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Baltic Dry Index Has Fallen 43% Since June Signaling A Warning On The Global Economy

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Where's the Economy Headed? Insiders Watch This Key Index

Published: Wednesday, 26 Aug 2009 | 2:09 PM ET Text Size By: Jeff Cox

The Baltic Dry Index, not exactly a phrase that rolls off an investor's tongue, is signaling plenty of caution these days about the global economy.

As a gauge of shipping activity along 20 of the world's busiest routes, the BDI is a leading economic indicator used by market insiders to gauge demand for goods.

But while it remains a somewhat arcane measure, the recent sharp drop in the index has drawn increased attention, despite the dramatic rise in US equity markets and the accompanying hopes for economic recovery.

"It's not the leading barometer that's going to make you move all your money. But with a host of other indicators, it's important, particularly when it comes to China," says Quincy Krosby, general market analyst with Prudential Financial. "That's where the linkage fits in."

It's been a rough summer for the index, which is not a measure of activity in the Baltics but rather an instrument that traces its name to 1744 and the Virginia and Baltick coffeehouse in London's financial district. The index is weighted toward activity in the Pacific.

The BDI has tumbled about 43 percent since peaking on June 3. That followed a stunning upturn off a low of 663 on Dec. 5, 2008 to the June 3 high of 4,291.

Since then, China's economy has struggled and its Shanghai stock index has dropped 16 percent since the beginning of August.

For some analysts, the shipping index's plunge is indicative that the slowdown in demand for shipping will mean more troubles for the US economy, despite its recent signs of growth that have led some to call the recession over. Thus, the increasing popularity of the BDI as a yardstick.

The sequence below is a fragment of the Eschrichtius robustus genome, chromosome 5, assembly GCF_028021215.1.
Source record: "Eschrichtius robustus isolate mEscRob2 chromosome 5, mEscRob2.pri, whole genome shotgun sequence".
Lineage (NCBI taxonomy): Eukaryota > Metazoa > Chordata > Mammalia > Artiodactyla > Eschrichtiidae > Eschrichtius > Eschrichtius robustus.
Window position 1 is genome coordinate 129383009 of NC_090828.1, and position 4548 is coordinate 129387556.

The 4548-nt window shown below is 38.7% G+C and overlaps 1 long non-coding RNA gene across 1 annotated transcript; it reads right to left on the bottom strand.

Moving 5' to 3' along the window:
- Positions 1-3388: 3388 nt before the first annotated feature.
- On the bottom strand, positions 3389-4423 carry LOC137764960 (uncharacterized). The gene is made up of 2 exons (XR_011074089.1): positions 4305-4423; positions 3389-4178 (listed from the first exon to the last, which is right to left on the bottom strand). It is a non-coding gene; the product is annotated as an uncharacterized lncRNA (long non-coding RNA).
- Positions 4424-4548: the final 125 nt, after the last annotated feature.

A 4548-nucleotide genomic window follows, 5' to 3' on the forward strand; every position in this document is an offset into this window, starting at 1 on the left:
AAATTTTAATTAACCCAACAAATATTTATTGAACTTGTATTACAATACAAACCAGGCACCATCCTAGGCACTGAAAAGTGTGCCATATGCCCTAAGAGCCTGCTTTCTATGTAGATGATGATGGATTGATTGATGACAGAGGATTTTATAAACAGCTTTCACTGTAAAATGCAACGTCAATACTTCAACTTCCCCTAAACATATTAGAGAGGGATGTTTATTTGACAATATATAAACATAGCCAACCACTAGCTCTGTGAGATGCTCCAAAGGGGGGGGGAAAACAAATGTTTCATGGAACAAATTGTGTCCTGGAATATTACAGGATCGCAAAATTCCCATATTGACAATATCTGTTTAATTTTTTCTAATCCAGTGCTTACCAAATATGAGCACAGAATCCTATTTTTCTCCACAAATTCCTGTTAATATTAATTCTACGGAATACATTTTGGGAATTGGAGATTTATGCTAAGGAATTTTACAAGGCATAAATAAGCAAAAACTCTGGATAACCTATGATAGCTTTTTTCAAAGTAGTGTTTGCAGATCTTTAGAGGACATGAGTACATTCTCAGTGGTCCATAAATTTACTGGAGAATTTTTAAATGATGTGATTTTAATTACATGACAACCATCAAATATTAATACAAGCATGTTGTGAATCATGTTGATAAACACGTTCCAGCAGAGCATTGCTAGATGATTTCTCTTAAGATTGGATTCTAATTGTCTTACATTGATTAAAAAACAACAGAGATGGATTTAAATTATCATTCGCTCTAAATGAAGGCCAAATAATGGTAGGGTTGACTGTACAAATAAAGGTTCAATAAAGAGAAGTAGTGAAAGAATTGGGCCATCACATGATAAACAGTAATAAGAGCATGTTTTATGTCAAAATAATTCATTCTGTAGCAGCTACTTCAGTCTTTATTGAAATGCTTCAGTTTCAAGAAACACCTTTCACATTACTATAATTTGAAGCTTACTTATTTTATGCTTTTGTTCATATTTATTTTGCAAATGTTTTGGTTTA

"The reason it's becoming more popular is it has been a very accurate indicator of recessions," says Tony Sagami, editor of Weiss Research's Asia Stock Alert newsletter.

Sagami sees the BDI drop as showing a fall in metals prices, which generally portends an economic slowdown; signal of a short-term correction in the Chinese markets; and a sign that the global economy remains in trouble.

"The US is headed for a Japanese-style recession," says Sagami, who recommends investors increase cash positions.

http://www.cnbc.com/id/32567374

A leading indicator? Looks like trouble could be ahead for the markets. ;)

Edited by MOP

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did it lead the stockmarket last time?

edit

bdi_sp.gif

bdi_sp.gif

edit: You found it before me! :lol:

Edited by MOP

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Interesting divergence.

Can anyone think of a reason? *scratches head*

It might be because of that old dress code, "Blue with green should not be seen"

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So it looks like the BDI peaked just before the S&P peaked, then the BDI recovered just before the S&P recovered.

So now the BDI has collapsed again and theoretically the stock market should be on the verge of going down any day now (if past history is any guide)?

:ph34r:

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So it looks like the BDI peaked just before the S&P peaked, then the BDI recovered just before the S&P recovered.

So now the BDI has collapsed again and theoretically the stock market should be on the verge of going down any day now (if past history is any guide)?